Increasingly, trade and customs policy is beginning to focus on those areas of cost and regulation that have a significant material impact on economic activity, beyond the traditional areas of import tariffs and non-tariff trade barriers. The efficiency of customs and border protection activities, the quality of transport and logistics chains and nodes, as well as regulatory imposts associated with agricultural, transport, aviation and border security requirements have become the focus in recent years of considerable academic and policy attention.

This is becoming especially evident as customs and border protection authorities around the world face the challenge of increasingly complex international supply chains. We recognise that the growing integration of the global economy through the reduction of trade barriers, coupled with the fragmentation of the global production process, means that global supply chains are becoming more complex. As firms increasingly seek to exploit the differentiated comparative advantages of different economies with regard to sourcing the individual parts and components that are used in the manufacturing process, the very concept of the ‘country of origin’ for goods is gradually starting to break down. This is a heartland issue for the head of any customs administration, as rules of origin determine what goods are eligible for free or preferential rates of duty under free trade agreements (FTAs) and trade preference schemes. Such rules of origin exist for all FTAs and preference schemes in order to distinguish the eligible ‘originating goods’ of preference countries from the ineligible produce of that country and goods from other, ineligible, countries.

In this context, I would like to recognise the work done in this area by the Lowy Institute in recent years, especially in the area of global value chains, and the concept of ‘global manufacturing’, and what this might mean for international trade policy. Policy makers will increasingly have to turn their attention to what the Lowy Institute and other bodies have termed a ‘whole of supply chain’ approach which spans trade policy issues in a range of sectors and regulatory areas such as transport and infrastructure policy, customs and border protection, public health and safety, biosecurity, and immigration, particularly as regards the movement of business travellers and others associated with trade in services and goods.

Against this background, the function of modern customs and border protection is becoming increasingly borderless, or rather transgovernmental, at least amongst like-minded states. We see this in the strengthened level of cross-border collaboration amongst such agencies. Transgovernmental networks of customs and border agencies are progressively exchanging information and collaborating, either in joint mission-specific task forces, or by way of more enduring arrangements. The inter-connected and cross-border character of the modern customs and border protection function is especially evident as like agencies seek better ways to work together to both expedite trade and travel through the border space. At the same time preserving, and wherever possible enhancing, border protection as well as aviation, maritime and transport security. I will return to what this challenge might mean for customs and border protection in a moment, but first I have to touch on the challenge of volume.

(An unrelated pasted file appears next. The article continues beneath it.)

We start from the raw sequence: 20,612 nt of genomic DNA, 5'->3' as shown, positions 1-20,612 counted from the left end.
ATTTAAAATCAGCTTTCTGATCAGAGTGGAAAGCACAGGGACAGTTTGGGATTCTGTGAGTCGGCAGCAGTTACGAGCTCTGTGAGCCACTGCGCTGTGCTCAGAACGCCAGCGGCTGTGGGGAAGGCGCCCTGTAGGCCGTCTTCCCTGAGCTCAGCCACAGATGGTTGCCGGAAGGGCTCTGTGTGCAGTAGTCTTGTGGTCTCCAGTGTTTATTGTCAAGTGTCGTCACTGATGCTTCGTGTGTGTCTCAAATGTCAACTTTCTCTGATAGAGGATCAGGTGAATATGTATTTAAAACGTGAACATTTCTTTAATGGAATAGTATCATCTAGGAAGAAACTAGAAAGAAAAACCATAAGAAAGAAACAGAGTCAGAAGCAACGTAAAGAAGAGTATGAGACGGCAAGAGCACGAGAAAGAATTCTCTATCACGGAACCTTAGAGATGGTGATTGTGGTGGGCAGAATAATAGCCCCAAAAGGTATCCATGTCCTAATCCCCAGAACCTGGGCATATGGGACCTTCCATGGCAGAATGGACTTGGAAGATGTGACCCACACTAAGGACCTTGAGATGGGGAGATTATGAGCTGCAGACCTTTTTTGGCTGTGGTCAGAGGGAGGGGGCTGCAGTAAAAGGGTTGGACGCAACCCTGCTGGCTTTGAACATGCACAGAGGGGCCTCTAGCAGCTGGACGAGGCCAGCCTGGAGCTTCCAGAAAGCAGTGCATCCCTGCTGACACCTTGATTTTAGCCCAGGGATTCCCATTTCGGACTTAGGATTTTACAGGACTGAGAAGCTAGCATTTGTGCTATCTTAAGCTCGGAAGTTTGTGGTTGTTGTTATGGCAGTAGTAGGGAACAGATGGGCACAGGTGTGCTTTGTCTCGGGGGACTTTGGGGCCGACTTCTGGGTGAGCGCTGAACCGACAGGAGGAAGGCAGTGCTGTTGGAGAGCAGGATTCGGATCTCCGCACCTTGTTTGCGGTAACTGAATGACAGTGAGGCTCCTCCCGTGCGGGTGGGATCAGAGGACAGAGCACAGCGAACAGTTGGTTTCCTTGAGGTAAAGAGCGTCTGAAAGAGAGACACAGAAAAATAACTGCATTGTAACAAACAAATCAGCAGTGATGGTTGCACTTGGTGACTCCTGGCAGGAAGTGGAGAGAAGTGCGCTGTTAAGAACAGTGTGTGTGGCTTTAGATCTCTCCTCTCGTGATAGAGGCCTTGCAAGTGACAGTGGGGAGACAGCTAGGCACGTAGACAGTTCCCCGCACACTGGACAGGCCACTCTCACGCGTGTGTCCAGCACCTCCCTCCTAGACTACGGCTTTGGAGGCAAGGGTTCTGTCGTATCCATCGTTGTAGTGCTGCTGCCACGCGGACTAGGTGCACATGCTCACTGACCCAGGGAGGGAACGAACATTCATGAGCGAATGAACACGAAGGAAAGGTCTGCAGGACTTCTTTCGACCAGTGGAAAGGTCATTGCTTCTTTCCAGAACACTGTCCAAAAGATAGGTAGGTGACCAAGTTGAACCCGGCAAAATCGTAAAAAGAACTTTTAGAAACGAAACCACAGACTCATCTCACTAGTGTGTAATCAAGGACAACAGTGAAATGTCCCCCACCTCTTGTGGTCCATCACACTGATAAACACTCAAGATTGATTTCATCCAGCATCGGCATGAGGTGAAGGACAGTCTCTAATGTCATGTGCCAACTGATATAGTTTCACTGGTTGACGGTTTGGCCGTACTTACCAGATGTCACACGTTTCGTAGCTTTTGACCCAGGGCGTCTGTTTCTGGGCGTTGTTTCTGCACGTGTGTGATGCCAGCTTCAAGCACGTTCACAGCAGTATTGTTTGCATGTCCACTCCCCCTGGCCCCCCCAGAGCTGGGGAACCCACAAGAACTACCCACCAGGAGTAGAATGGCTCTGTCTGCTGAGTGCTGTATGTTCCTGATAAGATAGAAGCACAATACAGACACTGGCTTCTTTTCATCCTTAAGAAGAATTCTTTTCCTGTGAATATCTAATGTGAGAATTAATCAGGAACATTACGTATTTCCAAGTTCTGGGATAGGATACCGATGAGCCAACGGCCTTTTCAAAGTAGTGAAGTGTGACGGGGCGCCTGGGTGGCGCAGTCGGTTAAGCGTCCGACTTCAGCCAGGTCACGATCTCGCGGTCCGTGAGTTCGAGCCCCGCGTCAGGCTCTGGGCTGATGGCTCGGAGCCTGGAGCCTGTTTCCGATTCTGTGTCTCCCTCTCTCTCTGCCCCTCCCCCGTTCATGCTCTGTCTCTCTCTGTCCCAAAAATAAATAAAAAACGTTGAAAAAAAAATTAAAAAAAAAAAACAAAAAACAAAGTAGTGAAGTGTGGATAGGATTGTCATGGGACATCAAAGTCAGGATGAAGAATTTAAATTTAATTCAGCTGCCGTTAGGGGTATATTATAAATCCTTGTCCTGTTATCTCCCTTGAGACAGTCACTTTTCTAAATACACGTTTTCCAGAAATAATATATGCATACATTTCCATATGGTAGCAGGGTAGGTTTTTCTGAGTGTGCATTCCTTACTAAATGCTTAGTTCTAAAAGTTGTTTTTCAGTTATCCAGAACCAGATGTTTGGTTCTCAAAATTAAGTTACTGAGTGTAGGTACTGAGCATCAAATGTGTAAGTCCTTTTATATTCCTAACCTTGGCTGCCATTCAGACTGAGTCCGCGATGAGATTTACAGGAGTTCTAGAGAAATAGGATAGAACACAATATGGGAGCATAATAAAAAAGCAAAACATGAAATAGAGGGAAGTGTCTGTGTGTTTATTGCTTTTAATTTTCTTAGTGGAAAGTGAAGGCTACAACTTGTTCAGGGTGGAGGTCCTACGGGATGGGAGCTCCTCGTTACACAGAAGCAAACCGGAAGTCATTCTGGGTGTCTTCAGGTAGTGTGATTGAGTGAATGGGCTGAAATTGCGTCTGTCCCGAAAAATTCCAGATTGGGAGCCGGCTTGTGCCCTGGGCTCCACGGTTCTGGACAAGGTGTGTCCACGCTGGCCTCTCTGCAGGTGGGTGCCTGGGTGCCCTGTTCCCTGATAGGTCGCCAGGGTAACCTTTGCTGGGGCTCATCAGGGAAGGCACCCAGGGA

Growth in trade will bring its own challenges in terms of customs and border protection. Ten years ago, we cleared 4.2 million air cargo consignments. In 2011-12, we cleared more than 18 million air cargo consignments. In 2000-2001, we processed around 18 million people through airports and seaports. Ten years on, this has risen to over 29 million passengers. The amount of duty we collect has nearly doubled in ten years. Predictions about future volume growth indicate the trend is still rising. By 2017 alone, we are facing an 85 per cent increase in air cargo, a 20 per cent increase in containerised sea cargo and a 25 per cent increase in international traveller numbers.

With these increased volumes and increasing complexities will come a ‘big data’ challenge: how can we best make sense of the increased volume of data we collect, to gain insights to help us protect the community and to also better facilitate trade. This data is not only essential for border protection; it is used to produce vital trade statistics, without which the Government would be missing a fundamental part of the evidence base it needs to steer the economy.

‘Big data’ will become increasingly relevant as trade patterns become less predictable as goods are sourced and delivered through the more complex supply chains, of which I have already spoken. Less predictable patterns mean we need new capabilities to assess and mitigate the risks to trade. These new and emerging complexities can obscure, as I said earlier, the true point of origin of goods, and make determining the intent behind cross-border movements a much more challenging task. The true value of goods can also be more difficult to determine, posing a risk to the competitiveness of Australian industry, and a risk to the revenue.

Indeed as we face these increasing volumes and complexity we are increasingly recognising the potential for trade-related economic risk, including revenue leakage. Our role is to ensure compliance with the rules of trade in a way that is consistent with the Government’s economic objectives, domestic laws and international obligations, and to minimise fraud and monitor fairness while supporting Australia’s long-term economic growth and prosperity.